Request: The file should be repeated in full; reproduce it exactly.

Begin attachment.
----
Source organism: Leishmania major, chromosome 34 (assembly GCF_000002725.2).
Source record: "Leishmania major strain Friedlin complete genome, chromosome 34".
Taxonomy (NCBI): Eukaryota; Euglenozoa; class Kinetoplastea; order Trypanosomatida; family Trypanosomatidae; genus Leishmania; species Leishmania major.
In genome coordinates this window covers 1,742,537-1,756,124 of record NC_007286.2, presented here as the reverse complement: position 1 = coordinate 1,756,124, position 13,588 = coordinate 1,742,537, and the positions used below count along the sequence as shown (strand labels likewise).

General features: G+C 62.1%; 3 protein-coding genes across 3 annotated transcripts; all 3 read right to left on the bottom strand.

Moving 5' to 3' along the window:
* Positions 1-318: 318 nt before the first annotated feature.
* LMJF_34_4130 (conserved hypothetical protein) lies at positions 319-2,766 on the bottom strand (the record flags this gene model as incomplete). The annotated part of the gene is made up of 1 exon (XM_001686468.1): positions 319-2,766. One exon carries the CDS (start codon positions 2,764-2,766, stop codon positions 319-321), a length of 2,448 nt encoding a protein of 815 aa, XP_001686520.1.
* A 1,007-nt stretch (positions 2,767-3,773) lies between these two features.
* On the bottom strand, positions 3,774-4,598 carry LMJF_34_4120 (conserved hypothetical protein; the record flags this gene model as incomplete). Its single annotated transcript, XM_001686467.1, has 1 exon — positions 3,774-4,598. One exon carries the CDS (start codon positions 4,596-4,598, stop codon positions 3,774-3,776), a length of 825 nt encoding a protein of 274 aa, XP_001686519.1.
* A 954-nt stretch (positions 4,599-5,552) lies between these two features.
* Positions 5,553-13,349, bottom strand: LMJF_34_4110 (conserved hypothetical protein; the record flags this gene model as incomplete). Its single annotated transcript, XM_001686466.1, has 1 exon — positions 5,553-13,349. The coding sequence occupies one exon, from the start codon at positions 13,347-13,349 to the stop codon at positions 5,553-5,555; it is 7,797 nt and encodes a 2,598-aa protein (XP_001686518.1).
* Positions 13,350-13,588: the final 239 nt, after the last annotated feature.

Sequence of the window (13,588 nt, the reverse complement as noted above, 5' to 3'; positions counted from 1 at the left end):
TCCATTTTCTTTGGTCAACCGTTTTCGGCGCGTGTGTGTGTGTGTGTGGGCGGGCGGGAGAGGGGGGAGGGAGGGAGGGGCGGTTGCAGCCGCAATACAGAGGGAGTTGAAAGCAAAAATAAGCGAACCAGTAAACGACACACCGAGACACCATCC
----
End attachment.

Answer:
Source organism: Leishmania major, chromosome 34 (assembly GCF_000002725.2).
Source record: "Leishmania major strain Friedlin complete genome, chromosome 34".
Taxonomy (NCBI): Eukaryota; Euglenozoa; class Kinetoplastea; order Trypanosomatida; family Trypanosomatidae; genus Leishmania; species Leishmania major.
In genome coordinates this window covers 1,742,537-1,756,124 of record NC_007286.2, presented here as the reverse complement: position 1 = coordinate 1,756,124, position 13,588 = coordinate 1,742,537, and the positions used below count along the sequence as shown (strand labels likewise).

General features: G+C 62.1%; 3 protein-coding genes across 3 annotated transcripts; all 3 read right to left on the bottom strand.

Moving 5' to 3' along the window:
* Positions 1-318: 318 nt before the first annotated feature.
* LMJF_34_4130 (conserved hypothetical protein) lies at positions 319-2,766 on the bottom strand (the record flags this gene model as incomplete). The annotated part of the gene is made up of 1 exon (XM_001686468.1): positions 319-2,766. One exon carries the CDS (start codon positions 2,764-2,766, stop codon positions 319-321), a length of 2,448 nt encoding a protein of 815 aa, XP_001686520.1.
* A 1,007-nt stretch (positions 2,767-3,773) lies between these two features.
* On the bottom strand, positions 3,774-4,598 carry LMJF_34_4120 (conserved hypothetical protein; the record flags this gene model as incomplete). Its single annotated transcript, XM_001686467.1, has 1 exon — positions 3,774-4,598. One exon carries the CDS (start codon positions 4,596-4,598, stop codon positions 3,774-3,776), a length of 825 nt encoding a protein of 274 aa, XP_001686519.1.
* A 954-nt stretch (positions 4,599-5,552) lies between these two features.
* Positions 5,553-13,349, bottom strand: LMJF_34_4110 (conserved hypothetical protein; the record flags this gene model as incomplete). Its single annotated transcript, XM_001686466.1, has 1 exon — positions 5,553-13,349. The coding sequence occupies one exon, from the start codon at positions 13,347-13,349 to the stop codon at positions 5,553-5,555; it is 7,797 nt and encodes a 2,598-aa protein (XP_001686518.1).
* Positions 13,350-13,588: the final 239 nt, after the last annotated feature.

Sequence of the window (13,588 nt, the reverse complement as noted above, 5' to 3'; positions counted from 1 at the left end):
TCCATTTTCTTTGGTCAACCGTTTTCGGCGCGTGTGTGTGTGTGTGTGGGCGGGCGGGAGAGGGGGGAGGGAGGGAGGGGCGGTTGCAGCCGCAATACAGAGGGAGTTGAAAGCAAAAATAAGCGAACCAGTAAACGACACACCGAGACACCATCC